Throughout the 1925 novel, The Great Gatsby by F. Scott Fitzgerald imagery is used to convey messages and to help the audience remember specific events, ideas and or characters from the text. The book would have significantly less meaning without it. One of the images that I will be focusing on in this essay is the use of color in the novel. Color imagery is essential, and are in the novel because all of the colors that he uses portray a specific idea.
The use of these colors are scattered through the entire novel to help the readers get a better grasp of certain topics as well as a better understanding of the novel as a whole. Other extremely important images are the Valley of Ashes, as well as the East and West Egg comparison and their deeper meaning over just being located on either side of the Valley of Ashes.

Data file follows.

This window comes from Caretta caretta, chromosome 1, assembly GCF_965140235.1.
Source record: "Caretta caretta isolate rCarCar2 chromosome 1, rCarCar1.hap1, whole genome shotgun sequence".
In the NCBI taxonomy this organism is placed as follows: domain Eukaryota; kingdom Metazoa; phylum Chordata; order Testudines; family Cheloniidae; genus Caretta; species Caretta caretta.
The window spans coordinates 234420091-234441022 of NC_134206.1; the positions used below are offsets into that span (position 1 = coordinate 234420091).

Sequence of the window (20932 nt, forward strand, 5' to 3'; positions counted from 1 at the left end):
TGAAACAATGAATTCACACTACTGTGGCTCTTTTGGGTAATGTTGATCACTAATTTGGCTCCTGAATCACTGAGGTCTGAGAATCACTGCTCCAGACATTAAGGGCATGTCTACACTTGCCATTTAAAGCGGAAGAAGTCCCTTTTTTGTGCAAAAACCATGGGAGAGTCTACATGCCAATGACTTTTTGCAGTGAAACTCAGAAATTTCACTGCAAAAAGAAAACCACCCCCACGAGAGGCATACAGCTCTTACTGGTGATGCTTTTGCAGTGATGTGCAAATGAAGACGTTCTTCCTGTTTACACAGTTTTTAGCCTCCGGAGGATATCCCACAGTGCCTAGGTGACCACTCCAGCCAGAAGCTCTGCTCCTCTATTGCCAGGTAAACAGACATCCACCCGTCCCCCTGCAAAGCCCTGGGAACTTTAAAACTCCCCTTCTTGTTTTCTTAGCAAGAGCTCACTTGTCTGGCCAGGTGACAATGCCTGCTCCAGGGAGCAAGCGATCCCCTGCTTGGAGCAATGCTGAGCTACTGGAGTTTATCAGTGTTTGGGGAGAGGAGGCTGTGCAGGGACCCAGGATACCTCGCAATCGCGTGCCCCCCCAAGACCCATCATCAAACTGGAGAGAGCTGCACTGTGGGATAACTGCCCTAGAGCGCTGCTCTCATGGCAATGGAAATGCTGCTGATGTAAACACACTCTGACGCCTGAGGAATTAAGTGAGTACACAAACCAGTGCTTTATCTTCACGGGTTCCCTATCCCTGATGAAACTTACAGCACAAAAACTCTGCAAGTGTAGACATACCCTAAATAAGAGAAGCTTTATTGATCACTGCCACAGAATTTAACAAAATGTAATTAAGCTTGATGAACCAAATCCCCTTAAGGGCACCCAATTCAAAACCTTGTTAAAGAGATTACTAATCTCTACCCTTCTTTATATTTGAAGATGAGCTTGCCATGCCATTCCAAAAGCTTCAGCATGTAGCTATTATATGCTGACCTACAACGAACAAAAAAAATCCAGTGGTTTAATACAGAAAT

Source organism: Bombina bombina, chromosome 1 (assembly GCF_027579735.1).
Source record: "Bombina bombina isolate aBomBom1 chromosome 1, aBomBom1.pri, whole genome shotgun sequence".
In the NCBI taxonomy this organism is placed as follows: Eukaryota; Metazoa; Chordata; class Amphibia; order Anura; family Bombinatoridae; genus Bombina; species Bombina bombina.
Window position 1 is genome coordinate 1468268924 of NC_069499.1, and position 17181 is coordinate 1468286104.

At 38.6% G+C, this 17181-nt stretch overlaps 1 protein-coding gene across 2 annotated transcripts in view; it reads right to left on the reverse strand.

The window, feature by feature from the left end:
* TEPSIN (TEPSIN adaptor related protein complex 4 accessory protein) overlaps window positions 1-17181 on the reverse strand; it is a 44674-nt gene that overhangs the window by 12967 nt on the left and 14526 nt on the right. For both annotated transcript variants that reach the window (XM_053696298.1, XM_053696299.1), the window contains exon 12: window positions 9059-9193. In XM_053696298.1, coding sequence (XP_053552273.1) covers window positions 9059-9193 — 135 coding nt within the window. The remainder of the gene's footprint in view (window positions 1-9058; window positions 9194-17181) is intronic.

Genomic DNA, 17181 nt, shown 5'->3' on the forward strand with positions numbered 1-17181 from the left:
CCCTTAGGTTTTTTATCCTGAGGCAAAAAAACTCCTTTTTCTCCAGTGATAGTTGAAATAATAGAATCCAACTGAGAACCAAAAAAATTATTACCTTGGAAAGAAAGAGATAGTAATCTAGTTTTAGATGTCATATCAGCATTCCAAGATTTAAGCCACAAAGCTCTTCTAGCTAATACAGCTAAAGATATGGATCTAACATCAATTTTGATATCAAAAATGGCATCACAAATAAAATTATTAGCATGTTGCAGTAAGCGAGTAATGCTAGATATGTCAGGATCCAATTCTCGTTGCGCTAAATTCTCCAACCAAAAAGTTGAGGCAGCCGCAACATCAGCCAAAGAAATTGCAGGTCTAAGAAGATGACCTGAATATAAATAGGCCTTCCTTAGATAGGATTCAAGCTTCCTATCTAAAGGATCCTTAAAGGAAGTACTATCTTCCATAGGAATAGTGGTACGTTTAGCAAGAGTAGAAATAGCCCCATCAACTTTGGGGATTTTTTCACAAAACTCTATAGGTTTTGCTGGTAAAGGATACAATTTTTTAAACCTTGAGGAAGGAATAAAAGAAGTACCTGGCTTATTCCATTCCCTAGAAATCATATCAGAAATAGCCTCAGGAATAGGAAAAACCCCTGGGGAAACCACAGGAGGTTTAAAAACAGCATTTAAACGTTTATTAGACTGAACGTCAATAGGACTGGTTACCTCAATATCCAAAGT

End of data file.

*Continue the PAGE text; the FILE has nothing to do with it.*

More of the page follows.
Three major colors that are used throughout the novel to symbolize greater things, are the colors white, yellow, and green.
Fitzgerald uses these color white to symbolize many things in the novel. Daisy is portrayed in the novel to always be wearing white, which is supposed to symbolize purity, innocence, and even virginity in most cases, but in The Great Gatsby the color white represents false purity and wealth “She was dressed in white and had a little white roadster.” (Fitzgerald 79). Shortly after we find out that Daisy is not the “white” person that we/ Gatsby thinks she is. As she is willing to stay with Tom Buchanan instead of choosing Gatsby, the person she truly loves, for the sole fact being that Tom lives in East Egg, the part of town that comes from old money, and because of this Tom has a lot of money which is enough of a reason for Daisy to choose him over Gatsby.